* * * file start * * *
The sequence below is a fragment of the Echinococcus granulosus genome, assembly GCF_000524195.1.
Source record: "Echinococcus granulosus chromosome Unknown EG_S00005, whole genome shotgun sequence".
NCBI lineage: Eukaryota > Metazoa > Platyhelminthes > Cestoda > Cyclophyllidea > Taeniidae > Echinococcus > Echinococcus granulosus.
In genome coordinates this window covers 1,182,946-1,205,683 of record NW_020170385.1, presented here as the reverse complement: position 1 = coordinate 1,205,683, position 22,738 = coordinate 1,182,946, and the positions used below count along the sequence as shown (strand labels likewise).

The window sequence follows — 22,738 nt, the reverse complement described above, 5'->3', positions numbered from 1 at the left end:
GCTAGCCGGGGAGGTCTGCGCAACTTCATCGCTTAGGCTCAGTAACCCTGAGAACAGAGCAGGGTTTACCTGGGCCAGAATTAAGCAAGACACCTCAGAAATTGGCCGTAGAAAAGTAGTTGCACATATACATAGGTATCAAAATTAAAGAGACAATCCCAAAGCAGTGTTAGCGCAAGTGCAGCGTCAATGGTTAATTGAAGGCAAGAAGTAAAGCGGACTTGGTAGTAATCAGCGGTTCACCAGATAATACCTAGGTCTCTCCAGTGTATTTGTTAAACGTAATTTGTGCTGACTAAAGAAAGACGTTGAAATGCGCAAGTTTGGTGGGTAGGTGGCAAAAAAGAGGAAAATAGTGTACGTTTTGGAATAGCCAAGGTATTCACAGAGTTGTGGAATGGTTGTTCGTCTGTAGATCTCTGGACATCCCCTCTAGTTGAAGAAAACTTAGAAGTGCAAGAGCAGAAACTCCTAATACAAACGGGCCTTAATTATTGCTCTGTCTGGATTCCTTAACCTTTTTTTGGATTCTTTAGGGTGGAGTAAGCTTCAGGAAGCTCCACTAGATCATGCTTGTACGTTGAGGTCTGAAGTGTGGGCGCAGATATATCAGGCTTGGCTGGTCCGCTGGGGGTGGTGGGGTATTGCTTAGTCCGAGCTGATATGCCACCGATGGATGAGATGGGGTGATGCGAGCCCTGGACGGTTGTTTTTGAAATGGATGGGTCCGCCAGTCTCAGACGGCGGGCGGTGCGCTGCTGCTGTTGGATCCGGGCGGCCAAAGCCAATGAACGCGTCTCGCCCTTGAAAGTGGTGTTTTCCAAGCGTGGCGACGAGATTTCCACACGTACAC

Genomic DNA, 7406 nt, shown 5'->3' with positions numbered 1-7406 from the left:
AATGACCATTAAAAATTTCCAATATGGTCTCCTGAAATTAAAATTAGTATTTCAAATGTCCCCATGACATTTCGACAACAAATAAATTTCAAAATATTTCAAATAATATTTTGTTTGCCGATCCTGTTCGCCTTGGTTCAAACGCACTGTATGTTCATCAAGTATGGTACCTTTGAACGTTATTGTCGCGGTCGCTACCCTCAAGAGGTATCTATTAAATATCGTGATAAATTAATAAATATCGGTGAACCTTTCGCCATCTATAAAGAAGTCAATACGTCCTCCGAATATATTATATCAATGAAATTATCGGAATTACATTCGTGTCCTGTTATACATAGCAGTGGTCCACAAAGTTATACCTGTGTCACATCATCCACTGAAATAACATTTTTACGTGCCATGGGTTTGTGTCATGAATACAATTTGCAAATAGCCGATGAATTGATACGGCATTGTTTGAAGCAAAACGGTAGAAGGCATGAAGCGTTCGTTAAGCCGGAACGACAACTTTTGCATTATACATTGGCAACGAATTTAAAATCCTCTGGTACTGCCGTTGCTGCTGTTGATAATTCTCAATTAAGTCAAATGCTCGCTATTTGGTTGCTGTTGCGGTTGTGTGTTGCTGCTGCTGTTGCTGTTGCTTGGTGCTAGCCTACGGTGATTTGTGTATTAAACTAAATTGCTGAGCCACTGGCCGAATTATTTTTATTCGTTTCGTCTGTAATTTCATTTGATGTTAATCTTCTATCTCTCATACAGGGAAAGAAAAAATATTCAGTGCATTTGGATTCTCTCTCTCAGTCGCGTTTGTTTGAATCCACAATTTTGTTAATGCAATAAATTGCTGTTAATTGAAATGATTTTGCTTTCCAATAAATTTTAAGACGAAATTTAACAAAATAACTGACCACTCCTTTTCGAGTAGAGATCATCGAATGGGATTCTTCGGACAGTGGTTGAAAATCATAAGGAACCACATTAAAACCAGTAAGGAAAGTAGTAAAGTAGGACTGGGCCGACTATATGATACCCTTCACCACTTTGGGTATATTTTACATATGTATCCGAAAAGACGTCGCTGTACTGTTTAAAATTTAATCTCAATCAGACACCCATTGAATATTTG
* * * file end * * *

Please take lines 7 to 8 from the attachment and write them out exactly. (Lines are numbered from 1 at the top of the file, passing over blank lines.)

Genomic DNA, 7406 nt, shown 5'->3' with positions numbered 1-7406 from the left:
AATGACCATTAAAAATTTCCAATATGGTCTCCTGAAATTAAAATTAGTATTTCAAATGTCCCCATGACATTTCGACAACAAATAAATTTCAAAATATTTCAAATAATATTTTGTTTGCCGATCCTGTTCGCCTTGGTTCAAACGCACTGTATGTTCATCAAGTATGGTACCTTTGAACGTTATTGTCGCGGTCGCTACCCTCAAGAGGTATCTATTAAATATCGTGATAAATTAATAAATATCGGTGAACCTTTCGCCATCTATAAAGAAGTCAATACGTCCTCCGAATATATTATATCAATGAAATTATCGGAATTACATTCGTGTCCTGTTATACATAGCAGTGGTCCACAAAGTTATACCTGTGTCACATCATCCACTGAAATAACATTTTTACGTGCCATGGGTTTGTGTCATGAATACAATTTGCAAATAGCCGATGAATTGATACGGCATTGTTTGAAGCAAAACGGTAGAAGGCATGAAGCGTTCGTTAAGCCGGAACGACAACTTTTGCATTATACATTGGCAACGAATTTAAAATCCTCTGGTACTGCCGTTGCTGCTGTTGATAATTCTCAATTAAGTCAAATGCTCGCTATTTGGTTGCTGTTGCGGTTGTGTGTTGCTGCTGCTGTTGCTGTTGCTTGGTGCTAGCCTACGGTGATTTGTGTATTAAACTAAATTGCTGAGCCACTGGCCGAATTATTTTTATTCGTTTCGTCTGTAATTTCATTTGATGTTAATCTTCTATCTCTCATACAGGGAAAGAAAAAATATTCAGTGCATTTGGATTCTCTCTCTCAGTCGCGTTTGTTTGAATCCACAATTTTGTTAATGCAATAAATTGCTGTTAATTGAAATGATTTTGCTTTCCAATAAATTTTAAGACGAAATTTAACAAAATAACTGACCACTCCTTTTCGAGTAGAGATCATCGAATGGGATTCTTCGGACAGTGGTTGAAAATCATAAGGAACCACATTAAAACCAGTAAGGAAAGTAGTAAAGTAGGACTGGGCCGACTATATGATACCCTTCACCACTTTGGGTATATTTTACATATGTATCCGAAAAGACGTCGCTGTACTGTTTAAAATTTAATCTCAATCAGACACCCATTGAATATTTG